Monday, January 17, 2005



Putting their cards on the table

Over the weekend, Jeanette Fitzsimons of the Greens gave a "state of the planet" address on Waiheke Island. Media coverage has focused on the sensational aspect - the (rapidly approaching) demise of cheap oil and consequent need for change - and in the process missed something important: there is no mention whatsoever of the issue that divided the Greens and Labour last election, genetic modification. Instead, the Greens are signalling, both to Labour voters and their own, that they want there to be a left coalition (rather than a right one) after the next election:

we have to work with Labour. We have to encourage them in their infant steps to sustainability, convince them of the urgency of the energy issue, oppose them strongly when they panic and slip back to authoritarian and unsustainable ways. We will lose some of the battles. But we are asking you to give us the numbers and the power this year to give New Zealand, and the planet, a future.

And their silence on GE shows that they are willing to give up something significant to do it.

This can only be good news for the left. The Greens and Labour should be natural allies, not enemies.

5 comments:

The two parties should be natural allies, while respecting and acknowledging their different ideologies, analyses and support bases. The fight last time left me little short of despair; it will not be repeated.

Posted by Jordan : 1/17/2005 04:16:00 PM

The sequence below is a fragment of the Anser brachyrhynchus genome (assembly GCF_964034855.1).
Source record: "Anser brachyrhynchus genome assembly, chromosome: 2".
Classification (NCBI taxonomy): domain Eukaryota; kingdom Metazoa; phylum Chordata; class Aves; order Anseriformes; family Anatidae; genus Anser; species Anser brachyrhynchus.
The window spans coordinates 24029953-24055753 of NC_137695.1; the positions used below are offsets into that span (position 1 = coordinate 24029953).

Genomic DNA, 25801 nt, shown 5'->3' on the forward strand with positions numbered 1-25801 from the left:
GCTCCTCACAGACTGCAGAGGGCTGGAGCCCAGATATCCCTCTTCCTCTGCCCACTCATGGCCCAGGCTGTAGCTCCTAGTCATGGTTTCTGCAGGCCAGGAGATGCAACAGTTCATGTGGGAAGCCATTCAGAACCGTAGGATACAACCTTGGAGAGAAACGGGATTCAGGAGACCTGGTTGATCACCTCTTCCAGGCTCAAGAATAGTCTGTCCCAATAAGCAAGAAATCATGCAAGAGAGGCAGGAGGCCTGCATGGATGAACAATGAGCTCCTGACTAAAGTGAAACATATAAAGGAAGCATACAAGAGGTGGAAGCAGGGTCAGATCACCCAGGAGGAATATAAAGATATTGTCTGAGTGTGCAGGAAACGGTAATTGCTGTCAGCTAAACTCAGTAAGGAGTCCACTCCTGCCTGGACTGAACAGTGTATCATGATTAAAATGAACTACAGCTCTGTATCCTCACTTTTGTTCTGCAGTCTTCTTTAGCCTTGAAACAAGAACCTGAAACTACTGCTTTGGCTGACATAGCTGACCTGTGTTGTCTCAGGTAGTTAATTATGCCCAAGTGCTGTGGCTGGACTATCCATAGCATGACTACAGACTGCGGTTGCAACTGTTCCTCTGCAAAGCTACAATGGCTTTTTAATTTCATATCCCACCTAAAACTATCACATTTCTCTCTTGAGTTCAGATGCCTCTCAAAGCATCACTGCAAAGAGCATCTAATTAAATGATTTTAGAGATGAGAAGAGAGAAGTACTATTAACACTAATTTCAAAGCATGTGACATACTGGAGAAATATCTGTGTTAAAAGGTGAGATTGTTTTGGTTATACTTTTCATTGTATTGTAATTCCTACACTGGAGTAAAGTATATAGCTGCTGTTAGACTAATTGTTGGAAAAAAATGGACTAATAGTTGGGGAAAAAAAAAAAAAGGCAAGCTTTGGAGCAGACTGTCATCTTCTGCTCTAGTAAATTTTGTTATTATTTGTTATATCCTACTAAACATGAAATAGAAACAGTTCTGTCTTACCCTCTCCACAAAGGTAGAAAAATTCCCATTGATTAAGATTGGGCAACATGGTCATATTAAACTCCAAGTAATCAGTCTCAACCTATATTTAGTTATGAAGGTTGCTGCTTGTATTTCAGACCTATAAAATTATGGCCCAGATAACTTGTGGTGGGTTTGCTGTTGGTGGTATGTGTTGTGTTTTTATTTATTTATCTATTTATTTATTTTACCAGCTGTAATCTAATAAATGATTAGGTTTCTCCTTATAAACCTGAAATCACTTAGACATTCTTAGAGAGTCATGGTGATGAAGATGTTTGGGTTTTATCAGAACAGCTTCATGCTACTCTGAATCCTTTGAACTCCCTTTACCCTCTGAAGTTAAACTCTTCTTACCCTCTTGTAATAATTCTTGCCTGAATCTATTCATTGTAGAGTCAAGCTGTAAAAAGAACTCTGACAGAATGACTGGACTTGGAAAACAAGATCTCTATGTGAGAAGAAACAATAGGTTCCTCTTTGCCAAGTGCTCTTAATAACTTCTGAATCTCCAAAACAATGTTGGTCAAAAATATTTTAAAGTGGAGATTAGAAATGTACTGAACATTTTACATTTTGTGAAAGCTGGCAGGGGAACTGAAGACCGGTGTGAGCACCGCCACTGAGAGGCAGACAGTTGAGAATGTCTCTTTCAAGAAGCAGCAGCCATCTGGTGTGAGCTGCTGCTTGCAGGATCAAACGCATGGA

I don't agree with you Jordan. Labour cannot work constructively with the Greens because it is owned by big business. Labour's track record on social policy since 1999 shows that it has repudiated its founding principles. I think the Greens would be best to sit on the cross benches and allow Labour a majority on a case by case basis, otherwise they'll get dumped on.

Posted by Anonymous : 1/17/2005 06:44:00 PM

You must inhabit a different New Zealand.

Posted by Jordan : 1/18/2005 12:29:00 PM

I'll second that. While Labour and the Greens have different goals, particularly as to the desirability of economic growth (or rather, the type of growth there should be), there's more than enough overlap to allow constructive cooperation and for progress in broadly the right direction.

And in social policy, I think Labour has rediscovered its roots. The problem is one of speed (or rather, the lack of it). And it's precisely here that the Greens can give them a push...

Posted by Idiot/Savant : 1/18/2005 01:17:00 PM

I'm not so sure of the success of a labour green coalition. Labour seems to be heading towards more conservative 'third way' polices.

Posted by Anonymous : 1/21/2005 12:19:00 PM